Tag Archives: Ghostface Killah

CHANGE THE COLOR OF YOUR BLUE TOPS

This is a real eyes-closed-head-nod-lip-biter.

Ghostface Killah & BADBADNOTGOOD – Street Knowledge (feat. Tree)

Tagged , ,

UNALTERED

Rap is talking with music.

– Lil’ B

Mr. Muthafuckin’ eXquire just released this pretty unsettling rap song today, and it got me thinkin’.

Mr. Muthafuckin’ eXquire – One for Sophie

About a month ago, Wills sent me a link to this beautiful Darondo song, and like most music Wills passes on to me, it’s extremely solid.

Darondo – Didn’t I

I’d actually heard this song before though, but as the context for “Remember the Time” by Grip Grand.  What’s interesting about this song as opposed to all the other sample digging I talk about on here is that, like “One for Sophie” above, this song isn’t used as a brief snippet or loop for the rap, it’s just the full, unaltered track with the verses overdubbed on top.  No editing, no added drums, no cuts, completely unaltered.  Pretty rare, but not unheard of.  In fact, this isn’t the first time eXquire has used this technique.

Mr. Muthafuckin’ eXquire – Vanilla Rainbows

Of course if you keep up with this blog, then you know I recently mentioned the ultimate incarnation of this technique in relation to Raekwon’s newest mixtape that starts to do what I’m talking about here but doesn’t quite go all the way.

Ghostface Killah – Holla

Anybody know of any others?  It’d be cool to have a full mix of songs like this but four songs by three artists is kind of a weak mix.  Help me out!

Tagged , , ,

GUEST POST: INFINITE SKILLS CREATE MIRACLES

this guest post written by Matt Hall (@mattisonherenow)

Those of you that know me probably know that I’m about to turn thirty. Thinking about that upcoming milestone has led me down more than a couple of retrospective paths, which more often than not end up focusing on the music that’s been important during different stages of my life. To be honest, I don’t remember the first time I drove a car, and no offense to the girl in question, but my first kiss is a total blur, but I can vividly remember the first punk rock show I saw, the first time I heard Illmatic, and the first time I landed a kickflip like it was yesterday.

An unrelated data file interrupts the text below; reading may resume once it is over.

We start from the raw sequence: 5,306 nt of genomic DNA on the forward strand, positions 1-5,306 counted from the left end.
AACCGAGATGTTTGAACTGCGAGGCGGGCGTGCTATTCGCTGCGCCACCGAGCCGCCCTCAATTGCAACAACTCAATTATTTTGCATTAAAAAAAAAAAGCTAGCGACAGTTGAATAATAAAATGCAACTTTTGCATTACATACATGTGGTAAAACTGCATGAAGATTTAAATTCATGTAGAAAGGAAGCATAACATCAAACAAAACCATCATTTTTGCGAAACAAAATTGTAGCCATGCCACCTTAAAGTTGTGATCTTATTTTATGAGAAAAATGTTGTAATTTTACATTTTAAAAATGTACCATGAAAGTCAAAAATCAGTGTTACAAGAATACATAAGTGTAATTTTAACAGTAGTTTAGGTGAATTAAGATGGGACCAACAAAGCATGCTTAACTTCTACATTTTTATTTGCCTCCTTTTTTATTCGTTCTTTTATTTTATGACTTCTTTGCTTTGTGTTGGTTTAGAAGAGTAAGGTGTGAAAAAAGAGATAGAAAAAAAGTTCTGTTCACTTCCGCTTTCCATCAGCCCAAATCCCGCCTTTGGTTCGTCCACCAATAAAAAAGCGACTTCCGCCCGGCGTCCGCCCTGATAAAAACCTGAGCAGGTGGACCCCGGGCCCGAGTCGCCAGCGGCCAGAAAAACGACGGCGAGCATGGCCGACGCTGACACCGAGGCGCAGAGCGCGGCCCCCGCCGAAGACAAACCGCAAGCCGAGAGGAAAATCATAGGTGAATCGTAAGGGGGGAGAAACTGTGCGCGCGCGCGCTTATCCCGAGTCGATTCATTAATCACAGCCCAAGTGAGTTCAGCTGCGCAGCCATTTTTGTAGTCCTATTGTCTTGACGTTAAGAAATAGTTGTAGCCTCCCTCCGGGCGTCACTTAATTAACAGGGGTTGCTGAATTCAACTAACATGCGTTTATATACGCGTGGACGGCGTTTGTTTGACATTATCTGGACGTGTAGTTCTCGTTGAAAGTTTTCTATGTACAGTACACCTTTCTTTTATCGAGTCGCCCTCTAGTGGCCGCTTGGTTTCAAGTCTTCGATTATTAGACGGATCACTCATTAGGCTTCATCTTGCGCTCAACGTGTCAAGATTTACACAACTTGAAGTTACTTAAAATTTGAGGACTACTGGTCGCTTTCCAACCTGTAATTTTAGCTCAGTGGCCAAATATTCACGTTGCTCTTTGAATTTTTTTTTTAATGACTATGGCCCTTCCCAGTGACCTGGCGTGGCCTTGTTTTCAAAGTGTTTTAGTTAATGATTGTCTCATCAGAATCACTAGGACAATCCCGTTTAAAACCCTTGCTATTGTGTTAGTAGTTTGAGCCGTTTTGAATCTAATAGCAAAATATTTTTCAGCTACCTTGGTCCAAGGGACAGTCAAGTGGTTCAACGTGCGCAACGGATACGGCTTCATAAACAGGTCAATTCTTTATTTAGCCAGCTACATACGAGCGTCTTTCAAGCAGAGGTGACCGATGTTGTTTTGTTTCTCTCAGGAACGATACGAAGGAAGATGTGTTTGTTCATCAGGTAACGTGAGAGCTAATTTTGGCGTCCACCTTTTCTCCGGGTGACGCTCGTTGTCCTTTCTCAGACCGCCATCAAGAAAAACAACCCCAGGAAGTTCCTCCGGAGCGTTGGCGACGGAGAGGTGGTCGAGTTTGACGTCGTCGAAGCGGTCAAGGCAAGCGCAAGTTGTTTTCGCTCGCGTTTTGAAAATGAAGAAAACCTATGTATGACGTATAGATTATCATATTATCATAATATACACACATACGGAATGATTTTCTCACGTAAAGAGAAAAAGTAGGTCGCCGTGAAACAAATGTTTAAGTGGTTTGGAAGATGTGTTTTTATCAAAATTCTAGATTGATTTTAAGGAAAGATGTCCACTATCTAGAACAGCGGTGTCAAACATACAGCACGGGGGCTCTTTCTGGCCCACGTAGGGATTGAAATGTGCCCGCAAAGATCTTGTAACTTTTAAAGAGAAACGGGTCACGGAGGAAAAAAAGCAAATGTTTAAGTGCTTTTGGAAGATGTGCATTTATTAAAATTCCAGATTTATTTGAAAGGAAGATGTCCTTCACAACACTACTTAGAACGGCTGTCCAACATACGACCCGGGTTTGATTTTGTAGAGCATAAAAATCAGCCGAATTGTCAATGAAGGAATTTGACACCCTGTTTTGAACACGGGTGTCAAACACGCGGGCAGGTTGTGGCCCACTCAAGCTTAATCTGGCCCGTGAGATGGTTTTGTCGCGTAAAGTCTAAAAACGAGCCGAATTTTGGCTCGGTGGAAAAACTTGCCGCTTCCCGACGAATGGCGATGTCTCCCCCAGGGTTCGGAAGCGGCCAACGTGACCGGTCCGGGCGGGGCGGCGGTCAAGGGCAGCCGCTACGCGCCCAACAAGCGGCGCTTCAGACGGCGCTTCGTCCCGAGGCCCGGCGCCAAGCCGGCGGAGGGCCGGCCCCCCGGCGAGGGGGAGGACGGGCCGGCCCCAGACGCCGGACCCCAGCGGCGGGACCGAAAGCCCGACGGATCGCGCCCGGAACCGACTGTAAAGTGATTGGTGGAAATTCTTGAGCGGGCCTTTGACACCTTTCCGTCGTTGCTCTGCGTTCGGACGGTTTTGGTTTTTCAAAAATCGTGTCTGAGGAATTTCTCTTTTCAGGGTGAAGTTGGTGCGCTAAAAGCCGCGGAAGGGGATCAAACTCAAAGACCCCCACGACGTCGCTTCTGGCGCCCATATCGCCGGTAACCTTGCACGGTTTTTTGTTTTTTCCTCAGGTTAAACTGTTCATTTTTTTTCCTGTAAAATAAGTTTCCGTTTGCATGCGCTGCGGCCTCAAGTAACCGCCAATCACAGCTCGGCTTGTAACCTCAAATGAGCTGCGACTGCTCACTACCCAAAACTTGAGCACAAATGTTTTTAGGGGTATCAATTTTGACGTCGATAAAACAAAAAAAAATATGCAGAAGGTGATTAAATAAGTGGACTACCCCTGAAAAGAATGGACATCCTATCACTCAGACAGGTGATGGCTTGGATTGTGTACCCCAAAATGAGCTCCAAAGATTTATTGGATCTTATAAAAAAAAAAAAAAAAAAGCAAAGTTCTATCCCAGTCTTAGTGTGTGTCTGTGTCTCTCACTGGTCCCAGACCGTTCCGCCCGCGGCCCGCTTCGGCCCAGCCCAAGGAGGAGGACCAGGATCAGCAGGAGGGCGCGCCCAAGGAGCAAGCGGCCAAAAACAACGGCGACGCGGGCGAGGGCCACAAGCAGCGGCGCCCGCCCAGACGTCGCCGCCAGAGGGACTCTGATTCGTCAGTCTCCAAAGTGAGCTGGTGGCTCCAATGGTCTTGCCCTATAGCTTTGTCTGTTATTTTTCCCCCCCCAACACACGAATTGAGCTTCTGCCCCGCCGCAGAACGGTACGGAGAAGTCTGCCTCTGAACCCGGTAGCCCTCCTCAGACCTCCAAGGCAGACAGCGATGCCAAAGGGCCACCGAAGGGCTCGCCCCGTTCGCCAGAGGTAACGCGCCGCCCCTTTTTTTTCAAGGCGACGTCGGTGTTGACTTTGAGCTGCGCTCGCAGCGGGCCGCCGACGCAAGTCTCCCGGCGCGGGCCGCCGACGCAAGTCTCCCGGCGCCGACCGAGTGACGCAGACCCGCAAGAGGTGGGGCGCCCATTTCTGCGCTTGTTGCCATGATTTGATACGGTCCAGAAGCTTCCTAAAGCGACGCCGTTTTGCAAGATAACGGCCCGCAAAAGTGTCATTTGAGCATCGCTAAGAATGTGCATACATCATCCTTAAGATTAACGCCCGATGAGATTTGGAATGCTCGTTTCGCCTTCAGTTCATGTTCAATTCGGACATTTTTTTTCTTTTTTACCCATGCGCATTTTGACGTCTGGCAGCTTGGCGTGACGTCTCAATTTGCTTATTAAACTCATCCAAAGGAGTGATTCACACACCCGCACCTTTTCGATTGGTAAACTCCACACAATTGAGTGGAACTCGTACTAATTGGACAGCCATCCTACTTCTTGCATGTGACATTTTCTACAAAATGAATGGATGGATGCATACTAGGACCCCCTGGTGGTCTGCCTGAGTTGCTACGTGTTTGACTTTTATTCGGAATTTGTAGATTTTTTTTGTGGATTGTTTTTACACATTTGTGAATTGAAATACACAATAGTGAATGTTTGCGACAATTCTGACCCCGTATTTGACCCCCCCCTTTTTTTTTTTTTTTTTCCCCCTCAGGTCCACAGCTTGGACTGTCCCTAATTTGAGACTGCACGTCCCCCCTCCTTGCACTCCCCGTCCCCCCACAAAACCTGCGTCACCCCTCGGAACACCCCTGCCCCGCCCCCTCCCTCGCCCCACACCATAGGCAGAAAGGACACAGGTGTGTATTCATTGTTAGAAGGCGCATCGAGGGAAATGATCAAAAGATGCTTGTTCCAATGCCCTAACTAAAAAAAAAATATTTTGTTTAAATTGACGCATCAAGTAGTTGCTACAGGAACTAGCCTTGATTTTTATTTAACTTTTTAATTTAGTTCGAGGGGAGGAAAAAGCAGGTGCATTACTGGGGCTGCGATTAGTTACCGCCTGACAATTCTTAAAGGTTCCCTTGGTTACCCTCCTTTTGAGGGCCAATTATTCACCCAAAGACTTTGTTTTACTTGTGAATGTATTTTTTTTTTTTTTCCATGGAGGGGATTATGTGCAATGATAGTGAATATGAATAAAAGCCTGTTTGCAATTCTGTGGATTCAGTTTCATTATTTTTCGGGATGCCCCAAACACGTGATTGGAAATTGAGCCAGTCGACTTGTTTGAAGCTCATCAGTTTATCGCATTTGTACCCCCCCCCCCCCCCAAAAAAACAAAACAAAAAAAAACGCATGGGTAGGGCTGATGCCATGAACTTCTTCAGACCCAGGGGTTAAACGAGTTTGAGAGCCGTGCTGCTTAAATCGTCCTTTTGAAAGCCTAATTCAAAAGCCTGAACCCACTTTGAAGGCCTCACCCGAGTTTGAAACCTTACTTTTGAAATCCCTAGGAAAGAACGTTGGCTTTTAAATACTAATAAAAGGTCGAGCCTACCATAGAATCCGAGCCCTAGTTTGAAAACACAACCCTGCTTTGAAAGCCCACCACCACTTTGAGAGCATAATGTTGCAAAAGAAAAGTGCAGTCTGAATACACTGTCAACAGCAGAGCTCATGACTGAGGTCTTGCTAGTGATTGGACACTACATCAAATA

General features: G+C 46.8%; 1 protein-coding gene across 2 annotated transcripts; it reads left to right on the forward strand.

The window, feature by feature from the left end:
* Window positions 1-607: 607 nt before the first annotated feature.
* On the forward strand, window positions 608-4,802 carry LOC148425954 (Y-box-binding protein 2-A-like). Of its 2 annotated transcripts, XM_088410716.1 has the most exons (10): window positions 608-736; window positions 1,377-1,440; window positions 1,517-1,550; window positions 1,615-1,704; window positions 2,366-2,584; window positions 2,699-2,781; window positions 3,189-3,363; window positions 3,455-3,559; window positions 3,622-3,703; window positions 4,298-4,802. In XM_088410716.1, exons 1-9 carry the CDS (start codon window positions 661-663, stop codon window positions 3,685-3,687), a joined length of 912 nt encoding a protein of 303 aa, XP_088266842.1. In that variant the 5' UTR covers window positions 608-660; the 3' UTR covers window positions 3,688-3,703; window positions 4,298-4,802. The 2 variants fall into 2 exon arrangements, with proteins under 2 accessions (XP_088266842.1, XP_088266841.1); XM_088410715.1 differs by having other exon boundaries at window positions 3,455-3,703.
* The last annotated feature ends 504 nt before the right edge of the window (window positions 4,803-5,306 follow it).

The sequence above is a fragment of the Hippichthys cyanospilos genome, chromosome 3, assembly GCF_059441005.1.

Skateboarding hasn’t always been as super prevalent with both established and imminent young rappers as it has been in the past few years, but rap has certainly been integrated into skate culture for over 2 decades. I don’t know if you hung out with skateboard dudes at all when you were younger, but I was pretty into that whole scene, and it’s really the reason that I ever got into rap music. I got into punk rock pretty young, but it was really skate videos and magazines that made me more interested stuff like Gang Starr (who I wrote about in my previous post),

Gang Starr – Above the Clouds (feat. Inspectah Deck) [from Steve Olson in Fulfill the Dream]

early Wu-Tang solo cuts,

Method Man/Ghostface Freestyle [from Harold Hunter in Zoo York’s Mixtape no. 1]

and eventually even earlier videos with dudes like Fu-Schnickens.

Fu-Schnickens – La Schmoove [from Sean Sheffey in Plan B Questionable]

Anyway, my favorite skate video of all time is from a company called Girl. The video is Mouse. If you’re interested, you can watch it in its entirety here. I promise it’s worth it. [editor’s note: he’s right]

Mouse was directed by Spike Jonze back before anybody really knew who he was, and the soundtrack is amazing. As far as I know, it’s the only skate video ever that has a (mostly) soul/R&B soundtrack instead of punk rock and/or hip hop. I can remember going to the record store at the mall (that used to exist!) to order a Cymande CD when I was 14 because of this video.

Among skateboarders, it’s mostly remembered because it helped to usher in a new era of style-heavy technical skating, but I really like it because it made me interested in music that was totally unfamiliar to me at the time. Even if you don’t feel like watching the whole thing, at least check out the soundtrack, it’s a pretty solid collection top to bottom, and every track on it still makes me more than a little nostalgic.